General Target Options

This is where you can configure most general aspects of your target.

Here is what you will see when you switch to the target section in the project settings of the calculator example:

General target properties

You can change the name of the target and give it a description. A target can be marked as abstract if it should not appear in the list of targets when opening a configuration.

Targets can inherit from each other, which means they take certain settings from a base target if they don't specify it themselves. Inherited values are displayed with a light grey, overridden values with a light red background. Overridden values can be reset to their inherited value, by right clicking on them and choosing Use inherited value from the context menu.

An important setting that affects other settings is the compilation type. Here you can specify if you want to generate normal C/byte code (classic application) or if you want to generate .NET code.

With the output name option you can change the name of the generated executable if you want this to be different than the name of the system.

If you want to change the root of your system, you will see a dialog like this:

Root dialog

You can specify a root class, root cluster and root feature. Both root cluster and root feature are optional. Instead of specifying a root class it is also possible to choose Compile all classes which doesn't generate a binary but checks all classes in the target. This can be used for making sure that a library doesn't have any compiler errors.

The version dialog looks similar to this one:

Version dialog

It allows a version number and some copyright information to be set. On .NET this information will be put into the generated assembly.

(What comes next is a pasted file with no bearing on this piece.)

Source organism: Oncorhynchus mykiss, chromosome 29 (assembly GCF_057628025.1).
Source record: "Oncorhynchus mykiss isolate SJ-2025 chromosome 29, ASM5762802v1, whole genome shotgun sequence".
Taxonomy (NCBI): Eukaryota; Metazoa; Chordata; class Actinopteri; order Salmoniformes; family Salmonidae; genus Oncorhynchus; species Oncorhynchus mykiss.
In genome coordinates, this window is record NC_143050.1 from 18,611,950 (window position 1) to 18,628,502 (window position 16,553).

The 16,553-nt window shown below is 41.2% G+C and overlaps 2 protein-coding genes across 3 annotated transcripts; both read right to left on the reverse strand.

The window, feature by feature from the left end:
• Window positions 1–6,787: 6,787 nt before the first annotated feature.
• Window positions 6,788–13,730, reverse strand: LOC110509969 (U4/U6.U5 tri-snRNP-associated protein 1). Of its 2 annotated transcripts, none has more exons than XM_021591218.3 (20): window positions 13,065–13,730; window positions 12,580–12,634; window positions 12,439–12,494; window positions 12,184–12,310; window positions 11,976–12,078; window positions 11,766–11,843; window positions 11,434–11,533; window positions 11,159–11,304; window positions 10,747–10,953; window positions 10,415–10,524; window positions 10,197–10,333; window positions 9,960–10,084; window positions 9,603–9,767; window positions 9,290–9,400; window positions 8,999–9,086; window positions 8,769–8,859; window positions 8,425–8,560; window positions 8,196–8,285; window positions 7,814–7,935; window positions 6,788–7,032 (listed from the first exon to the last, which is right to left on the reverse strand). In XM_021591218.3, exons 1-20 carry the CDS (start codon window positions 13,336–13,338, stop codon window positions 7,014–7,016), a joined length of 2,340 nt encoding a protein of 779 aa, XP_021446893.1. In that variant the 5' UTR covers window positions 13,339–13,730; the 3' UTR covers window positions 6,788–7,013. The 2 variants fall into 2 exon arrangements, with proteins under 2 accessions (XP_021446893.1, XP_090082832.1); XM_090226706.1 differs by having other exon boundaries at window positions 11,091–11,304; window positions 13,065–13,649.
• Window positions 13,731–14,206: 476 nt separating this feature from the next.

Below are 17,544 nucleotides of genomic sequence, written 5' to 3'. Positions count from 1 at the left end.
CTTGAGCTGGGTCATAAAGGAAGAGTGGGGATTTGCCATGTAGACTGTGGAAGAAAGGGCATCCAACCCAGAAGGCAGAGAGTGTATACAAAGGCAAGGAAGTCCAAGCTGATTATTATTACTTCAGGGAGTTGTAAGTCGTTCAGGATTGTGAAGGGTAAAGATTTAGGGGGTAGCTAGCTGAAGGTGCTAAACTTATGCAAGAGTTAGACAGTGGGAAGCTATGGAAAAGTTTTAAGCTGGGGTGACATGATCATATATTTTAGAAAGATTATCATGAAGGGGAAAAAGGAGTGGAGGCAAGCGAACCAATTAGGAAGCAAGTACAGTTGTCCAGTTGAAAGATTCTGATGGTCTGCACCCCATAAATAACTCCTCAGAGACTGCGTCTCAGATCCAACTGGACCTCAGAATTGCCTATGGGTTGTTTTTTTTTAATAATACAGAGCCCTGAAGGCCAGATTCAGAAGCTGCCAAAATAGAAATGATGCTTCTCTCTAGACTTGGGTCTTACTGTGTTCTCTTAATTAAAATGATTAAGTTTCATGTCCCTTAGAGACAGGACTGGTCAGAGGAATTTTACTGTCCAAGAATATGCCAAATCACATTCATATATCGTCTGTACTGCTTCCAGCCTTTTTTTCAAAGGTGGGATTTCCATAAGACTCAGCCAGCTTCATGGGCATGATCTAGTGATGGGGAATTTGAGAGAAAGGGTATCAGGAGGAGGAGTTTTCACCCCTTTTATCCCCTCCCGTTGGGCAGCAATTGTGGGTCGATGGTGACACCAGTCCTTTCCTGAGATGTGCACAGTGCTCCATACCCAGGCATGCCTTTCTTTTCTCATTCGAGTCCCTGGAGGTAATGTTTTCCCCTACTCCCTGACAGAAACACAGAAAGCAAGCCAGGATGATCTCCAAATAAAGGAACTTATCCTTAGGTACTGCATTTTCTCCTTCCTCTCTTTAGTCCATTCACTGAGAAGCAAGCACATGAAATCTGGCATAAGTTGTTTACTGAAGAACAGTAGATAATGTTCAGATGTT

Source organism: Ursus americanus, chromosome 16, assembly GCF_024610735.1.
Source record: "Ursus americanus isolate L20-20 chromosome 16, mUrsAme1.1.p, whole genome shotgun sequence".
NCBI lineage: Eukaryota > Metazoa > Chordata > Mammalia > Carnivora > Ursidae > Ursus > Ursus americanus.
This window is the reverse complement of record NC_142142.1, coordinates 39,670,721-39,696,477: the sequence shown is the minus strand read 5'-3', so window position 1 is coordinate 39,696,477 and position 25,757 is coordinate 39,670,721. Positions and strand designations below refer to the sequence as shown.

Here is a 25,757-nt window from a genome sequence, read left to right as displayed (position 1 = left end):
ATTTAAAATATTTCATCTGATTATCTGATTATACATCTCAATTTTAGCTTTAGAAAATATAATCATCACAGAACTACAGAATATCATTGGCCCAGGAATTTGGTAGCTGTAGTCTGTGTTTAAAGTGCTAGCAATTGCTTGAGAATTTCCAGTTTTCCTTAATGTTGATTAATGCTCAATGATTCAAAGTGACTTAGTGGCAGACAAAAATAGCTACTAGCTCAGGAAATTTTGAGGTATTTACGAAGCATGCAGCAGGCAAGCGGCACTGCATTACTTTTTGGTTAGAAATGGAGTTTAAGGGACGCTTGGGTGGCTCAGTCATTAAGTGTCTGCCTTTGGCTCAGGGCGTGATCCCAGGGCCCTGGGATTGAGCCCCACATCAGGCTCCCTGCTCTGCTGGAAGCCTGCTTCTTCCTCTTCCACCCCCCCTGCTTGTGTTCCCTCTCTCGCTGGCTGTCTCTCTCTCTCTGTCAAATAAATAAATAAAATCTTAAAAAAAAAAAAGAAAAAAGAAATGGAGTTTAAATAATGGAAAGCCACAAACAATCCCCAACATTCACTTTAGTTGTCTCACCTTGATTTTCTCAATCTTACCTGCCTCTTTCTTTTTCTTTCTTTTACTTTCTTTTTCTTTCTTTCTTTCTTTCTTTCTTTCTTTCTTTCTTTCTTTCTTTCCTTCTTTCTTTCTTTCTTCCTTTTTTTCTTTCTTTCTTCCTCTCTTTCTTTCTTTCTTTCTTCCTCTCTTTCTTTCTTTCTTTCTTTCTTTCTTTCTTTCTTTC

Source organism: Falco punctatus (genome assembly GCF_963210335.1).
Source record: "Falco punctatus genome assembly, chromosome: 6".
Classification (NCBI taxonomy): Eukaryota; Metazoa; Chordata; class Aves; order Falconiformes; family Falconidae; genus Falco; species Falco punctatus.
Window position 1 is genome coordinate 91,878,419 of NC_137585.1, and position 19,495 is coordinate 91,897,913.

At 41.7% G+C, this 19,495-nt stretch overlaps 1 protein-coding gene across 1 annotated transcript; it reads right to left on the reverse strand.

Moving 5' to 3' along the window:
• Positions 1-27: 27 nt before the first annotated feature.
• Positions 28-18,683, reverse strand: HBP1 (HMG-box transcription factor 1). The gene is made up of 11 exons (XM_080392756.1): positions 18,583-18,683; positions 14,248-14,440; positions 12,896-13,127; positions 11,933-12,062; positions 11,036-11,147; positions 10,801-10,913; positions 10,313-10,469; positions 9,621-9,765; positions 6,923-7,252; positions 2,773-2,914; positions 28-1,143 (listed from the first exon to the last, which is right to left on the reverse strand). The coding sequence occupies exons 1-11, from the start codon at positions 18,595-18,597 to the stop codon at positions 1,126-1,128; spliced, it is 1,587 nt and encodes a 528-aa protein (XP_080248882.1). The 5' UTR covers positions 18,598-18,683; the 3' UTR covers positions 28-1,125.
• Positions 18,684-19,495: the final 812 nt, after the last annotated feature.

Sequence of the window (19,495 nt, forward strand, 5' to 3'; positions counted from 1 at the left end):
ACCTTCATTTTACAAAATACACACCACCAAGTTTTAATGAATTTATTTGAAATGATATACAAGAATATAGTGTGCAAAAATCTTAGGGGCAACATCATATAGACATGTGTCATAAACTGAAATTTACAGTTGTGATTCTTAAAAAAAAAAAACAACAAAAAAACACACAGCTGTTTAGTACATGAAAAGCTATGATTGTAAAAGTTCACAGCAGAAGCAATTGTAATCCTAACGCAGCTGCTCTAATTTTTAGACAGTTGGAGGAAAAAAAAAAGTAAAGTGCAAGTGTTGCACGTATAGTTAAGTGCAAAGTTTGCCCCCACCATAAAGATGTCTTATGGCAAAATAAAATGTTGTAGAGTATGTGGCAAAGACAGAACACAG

The Exclude Rules setting allows to define rules to exclude certain files from every cluster. This can be used to exclude CVS or SVN directories globally instead of excluding them on each cluster. The dialog looks like this:

Exclude Rules dialog

Exclude rules are regular expressions which are matched against directories and file names. The basic semantics are that everything is included that either does not match an exclude pattern or does match an include pattern. Matching is done against the path relative to the location of the cluster and / is used as a directory separator.

Sample: We have a recursive cluster in c:\projects\calculator\cluster and in there we have a file c:\projects\calculator\cluster\interface\ignore_me.e
Matching would now be first done against /interface and then against /interface/ignore_me.e
A rule like ^/interface$ would exclude the whole subdirectory, a rule like ^/interface/ignore_me\.e$ would only exclude the ignore_me.e class.

It is also possible to add conditions to a file rule (set of include and exclude file patterns). Adding conditions allows a file rule to be active only under certain conditions. The condition dialog looks like this:

Condition dialog

Conditioning possibilities are platform (e.g. only Windows or everything but windows), kind of build, .NET generation, dynamic runtime, multithreaded, version of compiler and version of msil clr. It is also possible to specify custom conditions where a user defined variable has to have a certain value.

Further options are

  • Profiling: turn on the Eiffel profiler during the application execution (C code generation mode only). The results can be seen at the end of the execution in the profiler window.
  • Trace: display on the console all the features that are called during the system execution (C generation mode only).
  • .NET Namespace: specify the namespace for this target (.NET code generation mode only)
  • Line generation: generate some extra information that will enable a .NET debugger or a C debugger to step through the Eiffel code rather than MSIL code or C code.
  • Full Class Checking, Void-safety, Are types attached by default?: These settings are generally associated with increasing the safety of compiled code, particularly void-safety.
  • Cat call detection: Attempts to identify at compile time the possibility of the system making a catcall.
  • Syntax: Allows you to select the syntax variant used by the compiler when compiling this target.
  • Concurrency: Controls the level of concurrency support for this target. No concurrency means mono-threaded; EiffelThread means concurrent threads using the EiffelThread library. SCOOP means concurrency based on the SCOOP rules.